A positive finding for the workers was that e-waste recycling increased their income three to four times, dramatically benefiting their families. But the researchers found widespread lead contamination in people’s homes, on surfaces where they prepare food and in their bodies. The researchers also found high rates of occupational injuries.
To open electronics and remove the recyclable materials inside, the workers typically used a lawnmower blade that had been dulled on a few edges to make a handle, Neitzel said.
“If you imagine hacking away at electronics with very crude tools, you get eye injuries and hand injuries,” Neitzel said. “I’ve never seen another workforce that reported so many different injuries from their work.”
Read more about Exposure Research Lab work closer to home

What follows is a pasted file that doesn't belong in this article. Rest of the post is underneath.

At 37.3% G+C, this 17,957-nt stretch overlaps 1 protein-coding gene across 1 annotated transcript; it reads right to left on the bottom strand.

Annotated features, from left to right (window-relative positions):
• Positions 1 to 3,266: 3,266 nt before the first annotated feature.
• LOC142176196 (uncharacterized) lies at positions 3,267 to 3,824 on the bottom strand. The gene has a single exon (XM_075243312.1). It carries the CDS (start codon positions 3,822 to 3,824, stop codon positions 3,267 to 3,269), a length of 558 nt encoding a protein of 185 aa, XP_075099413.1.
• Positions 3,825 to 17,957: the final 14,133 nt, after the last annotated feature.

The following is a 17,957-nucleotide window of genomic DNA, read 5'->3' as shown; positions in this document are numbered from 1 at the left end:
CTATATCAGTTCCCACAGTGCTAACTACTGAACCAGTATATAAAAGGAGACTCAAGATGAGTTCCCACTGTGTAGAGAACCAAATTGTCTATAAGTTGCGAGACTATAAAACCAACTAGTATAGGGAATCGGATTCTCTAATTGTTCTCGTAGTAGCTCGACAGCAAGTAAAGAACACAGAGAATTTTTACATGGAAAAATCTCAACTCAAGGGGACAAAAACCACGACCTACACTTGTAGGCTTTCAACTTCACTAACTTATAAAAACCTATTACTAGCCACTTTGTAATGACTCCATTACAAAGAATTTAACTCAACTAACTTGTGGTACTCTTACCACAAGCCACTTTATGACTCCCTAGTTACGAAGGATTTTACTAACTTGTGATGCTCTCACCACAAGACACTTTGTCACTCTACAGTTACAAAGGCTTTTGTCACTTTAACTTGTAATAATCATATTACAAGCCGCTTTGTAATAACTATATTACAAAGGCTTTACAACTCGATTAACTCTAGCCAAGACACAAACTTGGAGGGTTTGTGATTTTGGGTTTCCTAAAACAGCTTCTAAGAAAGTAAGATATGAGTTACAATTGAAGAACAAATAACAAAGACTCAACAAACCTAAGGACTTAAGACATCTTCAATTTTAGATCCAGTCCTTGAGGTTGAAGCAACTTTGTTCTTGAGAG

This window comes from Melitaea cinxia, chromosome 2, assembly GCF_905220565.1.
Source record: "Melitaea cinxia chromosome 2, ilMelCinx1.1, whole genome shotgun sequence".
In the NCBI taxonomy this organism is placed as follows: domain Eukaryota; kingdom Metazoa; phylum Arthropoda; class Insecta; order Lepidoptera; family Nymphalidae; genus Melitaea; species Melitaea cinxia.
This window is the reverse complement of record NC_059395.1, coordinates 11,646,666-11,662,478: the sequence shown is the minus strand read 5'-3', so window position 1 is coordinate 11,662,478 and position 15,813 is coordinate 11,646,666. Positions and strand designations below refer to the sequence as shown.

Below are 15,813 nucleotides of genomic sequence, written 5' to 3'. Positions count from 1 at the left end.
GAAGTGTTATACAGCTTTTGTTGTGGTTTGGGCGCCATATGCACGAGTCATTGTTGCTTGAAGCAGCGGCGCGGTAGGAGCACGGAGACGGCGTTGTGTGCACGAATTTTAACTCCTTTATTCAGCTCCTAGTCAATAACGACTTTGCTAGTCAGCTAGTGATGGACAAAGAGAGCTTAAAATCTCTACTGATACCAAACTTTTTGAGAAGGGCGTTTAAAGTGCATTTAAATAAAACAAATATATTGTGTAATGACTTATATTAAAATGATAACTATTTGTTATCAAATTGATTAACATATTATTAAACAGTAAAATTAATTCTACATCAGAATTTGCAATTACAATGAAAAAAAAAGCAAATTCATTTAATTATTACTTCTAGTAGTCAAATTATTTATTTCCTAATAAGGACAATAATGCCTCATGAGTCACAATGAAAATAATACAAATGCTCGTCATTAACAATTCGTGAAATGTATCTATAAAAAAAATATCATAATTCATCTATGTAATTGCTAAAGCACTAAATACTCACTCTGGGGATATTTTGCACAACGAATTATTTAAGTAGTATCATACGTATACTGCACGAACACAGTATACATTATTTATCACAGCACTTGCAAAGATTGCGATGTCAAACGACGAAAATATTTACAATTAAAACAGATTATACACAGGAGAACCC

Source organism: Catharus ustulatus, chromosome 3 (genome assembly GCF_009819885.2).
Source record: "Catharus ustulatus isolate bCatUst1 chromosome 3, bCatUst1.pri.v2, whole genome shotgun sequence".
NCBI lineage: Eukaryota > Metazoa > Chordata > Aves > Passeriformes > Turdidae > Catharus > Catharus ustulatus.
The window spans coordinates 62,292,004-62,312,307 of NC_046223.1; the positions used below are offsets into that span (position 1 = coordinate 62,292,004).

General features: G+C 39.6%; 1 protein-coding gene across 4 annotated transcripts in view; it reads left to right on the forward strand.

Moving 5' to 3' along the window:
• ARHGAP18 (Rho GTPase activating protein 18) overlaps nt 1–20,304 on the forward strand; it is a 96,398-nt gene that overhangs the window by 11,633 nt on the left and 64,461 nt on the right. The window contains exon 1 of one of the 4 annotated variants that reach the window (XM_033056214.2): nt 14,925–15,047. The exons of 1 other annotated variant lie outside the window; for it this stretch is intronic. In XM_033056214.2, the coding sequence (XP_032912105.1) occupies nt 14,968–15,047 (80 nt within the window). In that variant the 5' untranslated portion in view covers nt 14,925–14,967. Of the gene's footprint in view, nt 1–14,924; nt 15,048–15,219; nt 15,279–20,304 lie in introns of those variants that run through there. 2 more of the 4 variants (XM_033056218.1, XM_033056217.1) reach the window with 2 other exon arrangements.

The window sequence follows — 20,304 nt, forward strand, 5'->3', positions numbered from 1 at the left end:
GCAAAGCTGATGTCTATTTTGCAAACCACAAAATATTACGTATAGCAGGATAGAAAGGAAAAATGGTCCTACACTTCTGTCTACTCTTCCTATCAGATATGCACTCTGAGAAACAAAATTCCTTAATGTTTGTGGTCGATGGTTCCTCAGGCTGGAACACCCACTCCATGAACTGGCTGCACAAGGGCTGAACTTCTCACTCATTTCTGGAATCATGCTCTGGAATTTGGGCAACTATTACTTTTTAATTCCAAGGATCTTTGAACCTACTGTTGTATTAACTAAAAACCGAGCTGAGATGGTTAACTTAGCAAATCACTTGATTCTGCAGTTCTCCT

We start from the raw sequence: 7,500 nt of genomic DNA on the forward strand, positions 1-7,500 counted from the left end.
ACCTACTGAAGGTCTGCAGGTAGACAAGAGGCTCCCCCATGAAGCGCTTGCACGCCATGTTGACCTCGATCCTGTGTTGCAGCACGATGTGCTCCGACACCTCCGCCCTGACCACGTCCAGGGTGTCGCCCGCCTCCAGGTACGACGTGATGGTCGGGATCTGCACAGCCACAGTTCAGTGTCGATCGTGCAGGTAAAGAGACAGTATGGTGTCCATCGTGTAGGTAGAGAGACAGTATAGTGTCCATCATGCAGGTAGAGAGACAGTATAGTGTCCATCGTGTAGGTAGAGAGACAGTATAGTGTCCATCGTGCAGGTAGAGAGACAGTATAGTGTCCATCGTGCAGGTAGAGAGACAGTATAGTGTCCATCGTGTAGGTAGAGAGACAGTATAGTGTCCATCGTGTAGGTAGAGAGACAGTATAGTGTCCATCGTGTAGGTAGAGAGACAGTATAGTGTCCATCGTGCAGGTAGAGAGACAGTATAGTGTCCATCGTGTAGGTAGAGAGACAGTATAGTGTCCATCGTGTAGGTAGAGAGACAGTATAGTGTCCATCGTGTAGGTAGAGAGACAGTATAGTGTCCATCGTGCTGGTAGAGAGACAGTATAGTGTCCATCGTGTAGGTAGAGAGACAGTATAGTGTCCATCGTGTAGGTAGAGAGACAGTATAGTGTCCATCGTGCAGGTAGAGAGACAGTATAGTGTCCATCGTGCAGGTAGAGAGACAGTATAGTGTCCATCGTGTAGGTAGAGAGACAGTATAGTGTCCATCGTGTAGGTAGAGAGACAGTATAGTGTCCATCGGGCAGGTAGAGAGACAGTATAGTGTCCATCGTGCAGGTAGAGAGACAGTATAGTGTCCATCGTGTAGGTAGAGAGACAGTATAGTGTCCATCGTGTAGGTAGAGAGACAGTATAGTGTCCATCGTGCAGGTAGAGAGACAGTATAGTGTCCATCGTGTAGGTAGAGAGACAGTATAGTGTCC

Exposure Research Lab tackles noise
To improve the workers’ situation, the researchers prototyped safer tools for the workers to test. Then the COVID-19 pandemic hit. The Exposure Research Lab’s team was unable to return to Thailand until May 2023. Neitzel and others at the lab are working on rebuilding the relationships needed to be back in the community and continue work.
The team hopes to implement more ways to make the work safer. Workers could be educated not to recycle batteries, which contain large amounts of lead, and to send them to a recycling center, Neitzel said. If that’s not feasible, workers could be given recommendations on how to set up home workshops to avoid lead contamination. Nambunmee is developing a possible training module to help workers understand how to recycle e-waste most efficiently and safely in their homes.
The work can be made safer. But moving toward a sustainable economy would also mean educating consumers to generate less e-waste, Neitzel said.
“Do I need a brand-new phone 12 months after I bought my old phone? Probably not,” he said. “Maybe I can use this electronic device for more of its useful life.”